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November 2016 Affiliated with Columbia University Medical Center and Weill Cornell Medicine
Early Chemotherapy Switch Shows Promise for Extending Survival in Advanced Prostate Cancer

There is a concerted effort underway at NewYork-Presbyterian/Weill Cornell Medical Center to pursue every opportunity to slow growth, even when a cancer cannot be eradicated.

This includes cases of metastatic castration-resistant prostate cancer (mCRPC), for which an effort to test a practical strategy to maximize the benefit from both of the approved taxanes—docetaxel and cabazitaxel (Jevtana; sanofi-aventis)—was joined by an effort to isolate a biomarker that tracks the activity of drugs in this class. Taxanes are the only class of chemotherapy associated with an overall survival benefit in mCRPC.

"On initial taxane about half of patients do not achieve a significant degree of PSA [prostate-specific antigen] decline," explained Scott T. Tagawa, MD, Medical Director of the Genitourinary Oncology Research Program at Weill Cornell Medicine.


"We also know that while the 2 approved taxanes are similar, they are not completely cross-resistant, meaning that tumors that develop resistance to 1 drug can respond to the other."

In a phase 2 trial he led and recently presented, patients who did not achieve an early robust response to 1 of the 2 approved taxanes were switched to the other.

In addition, all patients in this study, called TAXYNERGY (ClinicalTrials.gov Identifier: NCT01718353), were followed with a blood biomarker that is believed to track the mechanism by which taxanes slow disease progression. The biomarker is a quantification of androgen receptor (AR) translocation in circulating tumor cells (CTCs).

When patients who did not achieve a 30% or greater PSA decline by the fourth cycle of taxane were switched to the alternative agent, a higher proportion of patients than that reported historically reached the primary end point—a 50% or greater reduction in PSA. This level of PSA reduction has previously been associated with survival benefits in front-line chemotherapy. In addition, the improved response correlated with greater AR translocation, suggesting this is a mechanism of benefit.

Each of these findings represents a potential advance for the field, if further validated in the next set of studies. While cabazitaxel was approved after docetaxel and is considered the second-line option for taxane treatment, the study led by Dr. Tagawa not only suggests that some patients may respond better to one than the other available taxane, but also that the relative inhibition of AR trafficking into the nucleus of CTCs may explain why.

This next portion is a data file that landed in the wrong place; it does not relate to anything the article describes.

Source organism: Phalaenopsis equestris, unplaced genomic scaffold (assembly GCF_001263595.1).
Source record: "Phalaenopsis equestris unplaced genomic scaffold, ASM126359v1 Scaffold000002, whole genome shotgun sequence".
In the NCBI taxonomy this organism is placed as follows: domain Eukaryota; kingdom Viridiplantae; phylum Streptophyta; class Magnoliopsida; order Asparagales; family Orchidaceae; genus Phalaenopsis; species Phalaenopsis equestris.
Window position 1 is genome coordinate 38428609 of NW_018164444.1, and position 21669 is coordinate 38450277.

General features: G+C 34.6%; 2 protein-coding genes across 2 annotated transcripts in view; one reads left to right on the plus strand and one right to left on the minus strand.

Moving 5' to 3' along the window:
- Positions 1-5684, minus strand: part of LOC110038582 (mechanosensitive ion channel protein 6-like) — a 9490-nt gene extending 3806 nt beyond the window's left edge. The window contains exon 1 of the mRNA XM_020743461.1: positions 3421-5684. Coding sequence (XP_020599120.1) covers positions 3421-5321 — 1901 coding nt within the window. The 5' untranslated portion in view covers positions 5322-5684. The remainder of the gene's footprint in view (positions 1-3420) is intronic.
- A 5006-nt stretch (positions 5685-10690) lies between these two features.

"TAXYNERGY is the first prospective trial to report AR nuclear localization in CTCs, and it demonstrates the feasibility of conducting a biomarker-rich trial across multiple sites," Dr. Tagawa said. The first stem cell transplant that affected sickle cell disease occurred in 1984 at the National Institutes of Health in a woman who underwent stem cell transplant for her leukemia. Serendipitously, she was also cured of her sickle cell disease. While stem cell transplant is the only cure available for sickle cell disease, few have been performed.

After 4 Cycles, a Switch

The study, which included centers in the United States and Canada, randomized 63 patients with mCRPC in a 2:1 fashion to 75 mg/m2 docetaxel or 25 mg/m2 cabazitaxel administered intravenously every 3 weeks. After 4 cycles of therapy, patients with less than a 30% reduction in PSA were switched to the alternative taxane. Those with a 30% or greater reduction remained on the initially assigned therapy.

"After a median of 14 months of follow-up, neither the median radiological progression-free survival nor the overall survival had been reached," said Dr. Tagawa, who presented these findings at the 2016 annual meeting of the American Society of Clinical Oncology (ASCO).

The precise mechanism of action of taxanes in mCRPC has been unclear, but previous work performed by Dr. Tagawa and others, including Paraskevi (Evi) Giannakakou, PhD, of Weill Cornell Medicine, has drawn attention to the inhibitory effect on AR trafficking. As part of TAXYNERGY, CTCs were monitored at baseline and intervals thereafter.

A circulating tumor cell with successful "drug-target engagement" with taxane chemotherapy. Left: Microtubules stained red are stabilized. Right: The androgen receptor stained green is unable to enter the nucleus in the center because the microtubules are stabilized by taxane chemotherapy.


The significant reduction in AR trafficking in responders is consistent with the hypothesis that taxanes slow progression by stabilizing microtubules to prevent AR translocation into the nucleus.

By both tracking a potential new treatment strategy and exploring a mechanism of action, the TAXYNERGY trial provides an example of the effort to advance clinically relevant research. Ultimately, the goal is to extend survival in patients with prostate cancer. By understanding the pathophysiology of advancing mCRPC and the strategies by which it is controlled, there is an opportunity to maximize the benefit of current options while laying the groundwork for exploring new options.

"With the relatively recent evidence that taxanes can also slow progression of metastatic hormone-sensitive prostate cancer, there is an even greater urgency for understanding the mechanism of action," Dr. Tagawa said. The work he is leading suggests that the cytotoxic effects of taxanes may not be the sole or even the most important source of antitumor activity. This work is consistent with other initiatives that Dr. Tagawa has been leading in the search for viable biomarkers that will yield more logical and systematic approaches in the pursuit of cancer control.

 
   
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